About the only bump in the road the Storm Chasers encountered on their one night as the Omaha Potholes came in the game itself. Memphis won the PCL series opener at Werner Park 7-5 Wednesday.
Behind the scenes, the Chasers staff turned a social media joke into reality in a three-week span. The team didn’t wear Potholes uniforms because of the turnaround time, but wore shirts during batting practice.
“We did everything tonight that we would’ve in June or July, sans on-field hats and on-field jerseys,” Omaha President and General Manager Martie Cordaro said. “Everything else was done. And we, for the most part, did it as the season opener was happening. Everything was pretty much planned by April 9.”
The Potholes were the creation of Omaha media operations manager Andrew Green, who has crafted a number of fun social media bits during his four seasons with the Chasers. One of his best gags, prior to April 1, came in the summer of the solar eclipse when he had a cutout photo of outfielder Logan Moon slide in front of teammate Jorge Soler, removing the latter from view and, thus, creating a Soler eclipse.
Green came up with the Potholes idea in early March as the area was battling through the end of a harsh winter that left many roads in the metro area in rough shape. He shared it with the staff, then sat on it.
“I was trying to come up with an April’s Fool joke, and every team rebrands,” the south Florida native said. “Every team does some weird gimmicky identities. I thought this might work since it’s a local thing. It’s something everyone could relate to here in Omaha. Obviously, the potholes aren’t that big.”
But the pothole on the logo Green created — in less than 15 minutes — was huge, big enough to engulf the cartoon car he dropped halfway in it. On April 1, he shared a message on social media — with a jersey and a hat included — stating that the Storm Chasers would be competing as the Omaha Potholes on June 31.
The date, of course, doesn’t exist, an indication that this was a joke. But a number of people, including national sports business reporter Darren Rovell, bought it. An unexpected social media buzz followed.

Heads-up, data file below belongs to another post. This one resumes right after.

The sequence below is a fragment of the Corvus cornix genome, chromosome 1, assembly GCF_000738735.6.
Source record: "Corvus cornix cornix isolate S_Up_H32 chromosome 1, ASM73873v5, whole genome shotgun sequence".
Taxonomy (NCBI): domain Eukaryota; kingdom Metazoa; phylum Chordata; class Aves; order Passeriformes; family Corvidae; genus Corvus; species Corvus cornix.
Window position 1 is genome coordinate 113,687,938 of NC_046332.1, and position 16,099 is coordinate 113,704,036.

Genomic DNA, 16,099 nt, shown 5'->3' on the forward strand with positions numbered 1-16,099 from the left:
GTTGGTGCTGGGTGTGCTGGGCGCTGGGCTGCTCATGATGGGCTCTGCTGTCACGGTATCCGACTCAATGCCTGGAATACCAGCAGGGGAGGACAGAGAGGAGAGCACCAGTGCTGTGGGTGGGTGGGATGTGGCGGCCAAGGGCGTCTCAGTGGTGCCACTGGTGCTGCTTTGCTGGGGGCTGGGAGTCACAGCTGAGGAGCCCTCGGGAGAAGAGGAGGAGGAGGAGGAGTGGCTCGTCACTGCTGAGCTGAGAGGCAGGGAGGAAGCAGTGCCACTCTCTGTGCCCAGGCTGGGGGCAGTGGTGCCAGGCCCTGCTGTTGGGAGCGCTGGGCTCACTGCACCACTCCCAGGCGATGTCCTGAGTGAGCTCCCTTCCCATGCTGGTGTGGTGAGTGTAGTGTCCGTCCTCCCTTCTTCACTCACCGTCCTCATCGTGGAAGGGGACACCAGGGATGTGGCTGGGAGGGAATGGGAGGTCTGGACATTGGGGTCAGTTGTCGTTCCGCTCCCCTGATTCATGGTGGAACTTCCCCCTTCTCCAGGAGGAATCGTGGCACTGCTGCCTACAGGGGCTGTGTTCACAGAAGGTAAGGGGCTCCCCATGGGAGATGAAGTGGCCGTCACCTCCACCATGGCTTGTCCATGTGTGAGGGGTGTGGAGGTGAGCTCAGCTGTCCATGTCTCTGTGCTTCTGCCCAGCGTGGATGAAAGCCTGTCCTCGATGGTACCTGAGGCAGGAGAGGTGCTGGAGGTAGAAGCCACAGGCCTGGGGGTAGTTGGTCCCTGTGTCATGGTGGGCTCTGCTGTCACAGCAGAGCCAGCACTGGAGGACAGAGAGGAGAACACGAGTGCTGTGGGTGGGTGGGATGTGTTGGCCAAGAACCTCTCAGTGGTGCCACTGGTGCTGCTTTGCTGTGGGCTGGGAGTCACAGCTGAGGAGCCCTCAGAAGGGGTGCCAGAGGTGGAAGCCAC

The Potholes, therefore, became a real thing. The Chasers had shirts and hats created for fan purchase, with a portion of those sales going toward the repair of youth ball fields in Bellevue and west Douglas County that were damaged by the spring flooding. They also auctioned off player-signed Potholes batting practice shirts, and other items, with all of those proceeds going to toward the same cause.
Cordaro said merchandise sales were nearing $30,000. The early auction estimate was nearly $5,000.
“It’s really wild,” Green said. “I think the coolest part about of all of this really is the community aspect. Not just that we’re doing this, but the fact that we’ve raised thousands of dollars for flood relief is a really cool thing. It is weird to see people wearing a logo that I designed because that’s not what I do.”
The Omaha players wore the Potholes shirts, with numbers on the backs, during batting practice long before the 6,040 in attendance at Werner Park arrived. Infielder Nicky Lopez, who played at Creighton for three seasons and is in his second with the Storm Chasers, said the players understood the gimmick.
“A lot of (other) people have asked about the potholes, but the people here see it,” he said. “They drive to the field. They know. The people from back home, you’ve just got to tell them that every street is covered in them. It’s the same back home in Chicago. With the heavy winters, you get the same thing.”
Lopez went 1 for 4 on Wednesday and was one of three Potholes on base when Memphis reliever Chris Ellis struck out Kelvin Gutierrez with the bases loaded to end it. John Nogowski homered and drove in three runs for the Redbirds (10-9), while Nick Dini launched a 443-foot two-run shot for Omaha (9-10).
The result on the field was the only setback on the night for the team. It was a smooth ride otherwise.
“Tonight was a reminder to our staff of what an idea seen through — with a little bit of current affairs, pop culture and good weather — can do,” Cordaro said. “It’s fantastic. There are lines everywhere. We’re selling a ton of merchandise. We’re raising money at the auction table. All of that is going to go to some good community efforts. It was the perfect storm on a night that we weren’t called the Storm Chasers.”